Employee or Worker?
What is the difference?
Hi, Donna here, and I’m back with the next of our 52 top tips. These are 52 playing cards, each one of which contains a top tip designed to help UK-based employers who have anything from one employee up to 3, 4, 500 employees. The law’s the same. It doesn’t make a difference. Whether you’re large or small, if you’re employing staff, then you do need to comply with employment legislation.
Today’s topic’s an interesting one. It’s about whether or not somebody’s an employee or a worker. This has been in the news a lot recently to do with Uber. Whether their drivers are actually working and self-employed or whether they’re employed by the company. I’m going to read this one for you:
To fully understand whether and which employment legislation applies to who, it’s essential that staff are correctly classified. Employees can be full-time, part-time, or employed on a zero-hours contract. If the equipment is provided by the business, the employee is told what to do, when and where, they are likely to be employees. If the worker determines when they work, they use their own equipment, they have more than a couple of clients, and they’re replaceable, then they’re probably a contractor.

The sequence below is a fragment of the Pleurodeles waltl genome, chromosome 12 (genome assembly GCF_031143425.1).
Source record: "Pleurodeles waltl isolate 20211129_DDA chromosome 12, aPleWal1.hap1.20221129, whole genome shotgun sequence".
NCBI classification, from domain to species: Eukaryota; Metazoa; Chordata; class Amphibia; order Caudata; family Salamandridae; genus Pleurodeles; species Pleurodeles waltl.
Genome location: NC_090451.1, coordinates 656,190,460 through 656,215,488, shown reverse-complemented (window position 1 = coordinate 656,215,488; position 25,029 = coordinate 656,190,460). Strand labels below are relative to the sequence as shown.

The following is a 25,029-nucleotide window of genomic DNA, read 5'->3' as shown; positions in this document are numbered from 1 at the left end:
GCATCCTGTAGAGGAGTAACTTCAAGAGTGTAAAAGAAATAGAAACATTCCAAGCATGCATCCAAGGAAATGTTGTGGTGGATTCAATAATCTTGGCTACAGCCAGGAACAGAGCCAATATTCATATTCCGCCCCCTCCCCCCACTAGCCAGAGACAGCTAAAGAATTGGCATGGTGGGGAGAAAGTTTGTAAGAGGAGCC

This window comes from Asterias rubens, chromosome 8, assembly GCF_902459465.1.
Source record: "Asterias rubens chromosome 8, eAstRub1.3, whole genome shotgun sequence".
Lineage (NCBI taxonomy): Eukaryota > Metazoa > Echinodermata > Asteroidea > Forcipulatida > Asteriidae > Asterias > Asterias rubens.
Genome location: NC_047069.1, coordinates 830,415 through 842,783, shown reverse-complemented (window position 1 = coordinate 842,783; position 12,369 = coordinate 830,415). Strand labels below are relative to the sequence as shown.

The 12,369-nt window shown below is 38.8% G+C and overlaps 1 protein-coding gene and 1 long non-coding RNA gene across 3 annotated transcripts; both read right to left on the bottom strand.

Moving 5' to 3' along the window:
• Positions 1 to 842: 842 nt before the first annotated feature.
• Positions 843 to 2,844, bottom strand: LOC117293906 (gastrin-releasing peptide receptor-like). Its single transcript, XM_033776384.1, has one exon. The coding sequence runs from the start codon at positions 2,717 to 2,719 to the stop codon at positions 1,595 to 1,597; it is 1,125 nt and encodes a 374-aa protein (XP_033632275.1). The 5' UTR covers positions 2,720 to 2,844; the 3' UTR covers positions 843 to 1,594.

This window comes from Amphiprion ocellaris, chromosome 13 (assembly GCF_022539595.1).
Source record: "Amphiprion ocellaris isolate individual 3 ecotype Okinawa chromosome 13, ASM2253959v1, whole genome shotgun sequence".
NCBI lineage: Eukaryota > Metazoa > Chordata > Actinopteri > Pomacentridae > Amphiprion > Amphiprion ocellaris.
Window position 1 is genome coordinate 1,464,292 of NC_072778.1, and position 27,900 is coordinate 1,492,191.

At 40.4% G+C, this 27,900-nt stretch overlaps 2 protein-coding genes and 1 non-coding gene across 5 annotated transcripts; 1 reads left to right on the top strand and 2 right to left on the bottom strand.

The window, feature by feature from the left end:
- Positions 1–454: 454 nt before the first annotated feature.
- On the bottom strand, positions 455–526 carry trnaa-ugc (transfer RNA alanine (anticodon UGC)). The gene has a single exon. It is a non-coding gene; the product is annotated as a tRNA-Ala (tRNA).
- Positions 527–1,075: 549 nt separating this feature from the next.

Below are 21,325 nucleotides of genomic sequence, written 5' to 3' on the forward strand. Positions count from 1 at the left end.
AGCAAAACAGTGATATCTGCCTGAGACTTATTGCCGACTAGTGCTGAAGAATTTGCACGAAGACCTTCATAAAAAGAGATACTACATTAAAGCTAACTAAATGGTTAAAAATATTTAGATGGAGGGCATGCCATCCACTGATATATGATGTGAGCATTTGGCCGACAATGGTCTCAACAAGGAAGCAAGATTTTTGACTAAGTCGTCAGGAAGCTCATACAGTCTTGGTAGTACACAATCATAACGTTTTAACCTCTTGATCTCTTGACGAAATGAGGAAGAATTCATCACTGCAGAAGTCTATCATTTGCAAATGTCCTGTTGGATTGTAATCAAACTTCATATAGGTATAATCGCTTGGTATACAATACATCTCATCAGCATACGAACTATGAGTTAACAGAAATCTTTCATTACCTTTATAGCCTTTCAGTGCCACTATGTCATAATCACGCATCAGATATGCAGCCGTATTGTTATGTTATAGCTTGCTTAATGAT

Now, if you’ve got any doubt, if there are people within your organisation that you’re not a hundred percent clear about their employee status, then I really do recommend that you get it checked out. It’s not up to you, or the worker, to decide the basis on which they’re employed. It actually comes down to legislation. The expression I use, “If they look like a duck, waddles like a duck, and quacks like a duck, they probably are a duck” regardless of whether you choose to call them a chicken, a hen, or a goose. I
f you need help, if you’re not sure about the actual status of your staff, then please feel free to give us a ring. The number is 01923 504 100. And you can contact us via the website at dohr.co.uk. Any doubts, get some advice.
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